- And here she is, says Alf, that was giggling over the Police Gazette with Terry on the counter, in all her warpaint.
And what was it only one of the smutty yankee pictures Terry borrows off of Corny Kelleher." (U12.1163)
The Police Gazette was a weekly 'yankee' magazine, its offices in New York. As seen in this issue from 1882, the full title was 'The National Police Gazette: The Leading Illustrated Sporting Journal in America'.
The Police Gazette began publication in 1845. In 1876-77, it was taken over by Richard Kyle Fox, an Irishman from Belfast who had emigrated to America in 1874. Fox made the Police Gazette an extremely successful 'sensationalist' publication.
Richard Fox exposed the prejudice and bigotry that were prevalent at the time, and exploited their shock values: against Blacks, Jews and Chinese, foreigners in general, clergymen, the upper class, politicians etc. The Police Gazette reported (with illustrations) on all sorts of scandals and petty crimes, as well as sports and theater.
Fox introduced many innovations in journalism: the concept of the illustrated paper, the sports page, the gossip column, and the 'centerfold' (there was a 'Favorite of the Footlights' in many issues). His contributions to sports were significant: he made boxing popular, but also respectable and legal. The Police Gazette was immensely popular.
The advertisement section offered remedies for various ailments and 'habits'. The Police Gazette also promoted various self-publications.
Fox died in 1922, a multimillionaire. By that time the tabloids had started, photography had been introduced into magazines, and the Police Gazette was in decline for many years.
As discovered by William A. Mays (www.PoliceGazette.US), this story was in the Sept 16, 1893 issue:
'A POLICEMAN HER LOVER:
Chicago police circles have been in a ferment for the last few days over a scandal that cropped out before the trial board and which will inevitably result in the dismissal of Sergeant Al Taylor, of the Thirteenth precinct.
Norman W. Tupper is a wealthy contractor, with a sumptuous home at 1137 Jackson Boulevard. His wife and two little girls had everything they desired, but the mother's infatuation with Sergeant Taylor was the family skeleton. One day recently Mr. Tupper left the house, ostensibly for the day, but returned an hour later and going suddenly into the parlor found his wife on the lap of Taylor, her arms entwining his neck, and just about to kiss his official lips. Tupper made a wild dash for the policeman, who hastily pushed Mrs. Tupper aside and reached for his revolver. The wronged husband hesitated a moment and the sergeant made his escape.'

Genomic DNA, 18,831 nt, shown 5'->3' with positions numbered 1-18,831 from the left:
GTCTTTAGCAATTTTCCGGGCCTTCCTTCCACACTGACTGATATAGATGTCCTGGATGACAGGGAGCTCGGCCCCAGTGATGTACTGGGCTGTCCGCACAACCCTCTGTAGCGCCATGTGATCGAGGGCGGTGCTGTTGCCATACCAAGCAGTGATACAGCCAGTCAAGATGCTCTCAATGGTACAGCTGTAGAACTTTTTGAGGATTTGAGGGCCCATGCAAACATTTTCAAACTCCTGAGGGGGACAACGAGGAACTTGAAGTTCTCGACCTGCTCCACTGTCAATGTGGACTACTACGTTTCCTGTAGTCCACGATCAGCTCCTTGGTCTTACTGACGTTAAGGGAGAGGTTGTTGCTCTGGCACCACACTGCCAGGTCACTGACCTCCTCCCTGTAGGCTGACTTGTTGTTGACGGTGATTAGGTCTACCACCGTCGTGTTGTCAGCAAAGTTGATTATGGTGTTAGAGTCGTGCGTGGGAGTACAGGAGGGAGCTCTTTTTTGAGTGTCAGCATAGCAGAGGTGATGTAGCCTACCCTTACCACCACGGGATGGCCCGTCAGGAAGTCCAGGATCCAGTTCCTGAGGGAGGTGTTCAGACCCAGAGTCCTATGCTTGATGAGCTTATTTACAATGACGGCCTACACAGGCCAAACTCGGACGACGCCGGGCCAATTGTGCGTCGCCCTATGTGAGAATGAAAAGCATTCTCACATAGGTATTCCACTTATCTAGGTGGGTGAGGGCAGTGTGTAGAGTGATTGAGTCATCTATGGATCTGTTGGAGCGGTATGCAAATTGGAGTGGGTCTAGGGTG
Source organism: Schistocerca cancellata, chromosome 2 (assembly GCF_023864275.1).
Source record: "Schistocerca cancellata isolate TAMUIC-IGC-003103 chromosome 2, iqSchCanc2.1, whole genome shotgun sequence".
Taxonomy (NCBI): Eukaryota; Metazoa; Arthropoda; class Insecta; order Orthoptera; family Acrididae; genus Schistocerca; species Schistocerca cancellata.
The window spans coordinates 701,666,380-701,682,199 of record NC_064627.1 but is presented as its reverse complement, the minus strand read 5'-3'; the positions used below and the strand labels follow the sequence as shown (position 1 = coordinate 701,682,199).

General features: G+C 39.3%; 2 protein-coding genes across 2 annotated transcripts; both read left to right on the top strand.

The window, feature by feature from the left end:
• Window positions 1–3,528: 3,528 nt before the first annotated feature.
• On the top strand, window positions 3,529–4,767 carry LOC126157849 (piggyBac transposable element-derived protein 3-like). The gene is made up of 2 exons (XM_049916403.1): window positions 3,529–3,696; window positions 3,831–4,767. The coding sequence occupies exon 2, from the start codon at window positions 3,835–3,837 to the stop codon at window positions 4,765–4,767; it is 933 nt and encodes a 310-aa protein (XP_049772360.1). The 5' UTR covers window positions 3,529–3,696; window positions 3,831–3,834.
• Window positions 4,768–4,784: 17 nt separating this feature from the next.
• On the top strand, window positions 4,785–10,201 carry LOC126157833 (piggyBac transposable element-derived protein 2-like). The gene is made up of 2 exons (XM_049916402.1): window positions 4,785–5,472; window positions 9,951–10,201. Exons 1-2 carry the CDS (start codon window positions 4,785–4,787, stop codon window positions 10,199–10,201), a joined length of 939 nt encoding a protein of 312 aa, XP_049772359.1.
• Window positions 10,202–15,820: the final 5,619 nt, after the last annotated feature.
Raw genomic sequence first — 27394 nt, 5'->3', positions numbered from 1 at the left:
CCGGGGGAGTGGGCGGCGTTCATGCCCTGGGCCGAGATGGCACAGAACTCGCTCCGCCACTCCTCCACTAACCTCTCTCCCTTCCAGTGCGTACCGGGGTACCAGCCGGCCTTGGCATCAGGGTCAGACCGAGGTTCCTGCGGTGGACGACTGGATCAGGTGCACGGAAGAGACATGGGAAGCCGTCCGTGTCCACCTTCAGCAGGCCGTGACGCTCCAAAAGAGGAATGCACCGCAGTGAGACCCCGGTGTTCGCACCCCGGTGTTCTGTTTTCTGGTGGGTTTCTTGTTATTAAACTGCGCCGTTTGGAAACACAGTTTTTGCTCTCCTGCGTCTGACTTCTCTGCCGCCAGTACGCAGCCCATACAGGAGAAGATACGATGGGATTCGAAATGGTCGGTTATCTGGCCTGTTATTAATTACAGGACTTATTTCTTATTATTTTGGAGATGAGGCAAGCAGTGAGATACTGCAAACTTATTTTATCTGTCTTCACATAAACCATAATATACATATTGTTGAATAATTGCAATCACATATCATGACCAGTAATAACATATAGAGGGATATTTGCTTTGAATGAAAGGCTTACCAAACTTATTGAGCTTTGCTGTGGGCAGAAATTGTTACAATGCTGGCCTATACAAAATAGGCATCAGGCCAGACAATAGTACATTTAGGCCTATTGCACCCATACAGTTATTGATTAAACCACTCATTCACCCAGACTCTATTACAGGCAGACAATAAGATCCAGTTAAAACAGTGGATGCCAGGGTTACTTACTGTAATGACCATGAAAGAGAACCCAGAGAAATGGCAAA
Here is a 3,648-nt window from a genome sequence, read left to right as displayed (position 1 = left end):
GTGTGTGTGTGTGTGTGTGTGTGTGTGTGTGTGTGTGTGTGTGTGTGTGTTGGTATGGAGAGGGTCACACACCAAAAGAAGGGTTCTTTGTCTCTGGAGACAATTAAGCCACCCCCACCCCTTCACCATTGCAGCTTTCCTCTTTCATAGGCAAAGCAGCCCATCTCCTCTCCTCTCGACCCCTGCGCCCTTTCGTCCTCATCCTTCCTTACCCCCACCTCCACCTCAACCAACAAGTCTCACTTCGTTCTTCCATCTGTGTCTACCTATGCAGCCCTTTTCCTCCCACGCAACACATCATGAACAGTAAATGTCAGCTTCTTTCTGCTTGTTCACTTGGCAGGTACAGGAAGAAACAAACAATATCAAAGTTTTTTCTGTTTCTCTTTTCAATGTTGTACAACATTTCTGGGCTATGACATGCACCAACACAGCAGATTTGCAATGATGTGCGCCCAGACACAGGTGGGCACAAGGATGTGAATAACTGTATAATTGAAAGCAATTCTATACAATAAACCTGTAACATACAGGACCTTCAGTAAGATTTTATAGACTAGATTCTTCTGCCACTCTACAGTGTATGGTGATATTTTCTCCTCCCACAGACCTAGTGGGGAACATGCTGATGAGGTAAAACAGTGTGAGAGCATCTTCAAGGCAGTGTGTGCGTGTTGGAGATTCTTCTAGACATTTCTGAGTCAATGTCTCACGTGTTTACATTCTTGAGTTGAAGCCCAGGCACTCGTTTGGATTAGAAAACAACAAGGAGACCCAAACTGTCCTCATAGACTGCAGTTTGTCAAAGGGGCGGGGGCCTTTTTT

This PC shows the Coat of Arms of the City of Dublin which was first granted officially to the municipal authority, Dublin City Assembly, in 1607. It includes the ancient device of the three castles, which has been the symbol of the city since the Middle Ages. It also includes the motto of the city in Latin: Obedientia Civium Urbis Felicitas = The Obedience of the Citizen is the Happiness of the City.
- Gold cup, says he.
- Who won, Mr Lenehan? says Terry.
- Throwaway, says he, at twenty to one. A rank outsider. And the rest nowhere.
- And Bass's mare? says Terry.
- Still running, says he. We're all in a cart. Boylan plunged two quid on my tip Sceptre for himself and a lady friend.
- I had half a crown myself, says Terry, on Zinfandel that Mr Flynn gave me. Lord Howard de Walden's." (U12.1215)
(Image courtesy of the James Joyce Museum)
- Not there, my child, says he.
- Keep your pecker up, says Joe. She'd have won the money only for the other dog. " (U12.1229)
- Some people, says Bloom, can see the mote in others' eyes but they can't see the beam in their own.
- Raimeis, says the citizen. There's no-one as blind as the fellow that won't see, if you know what that means." (U12.1235)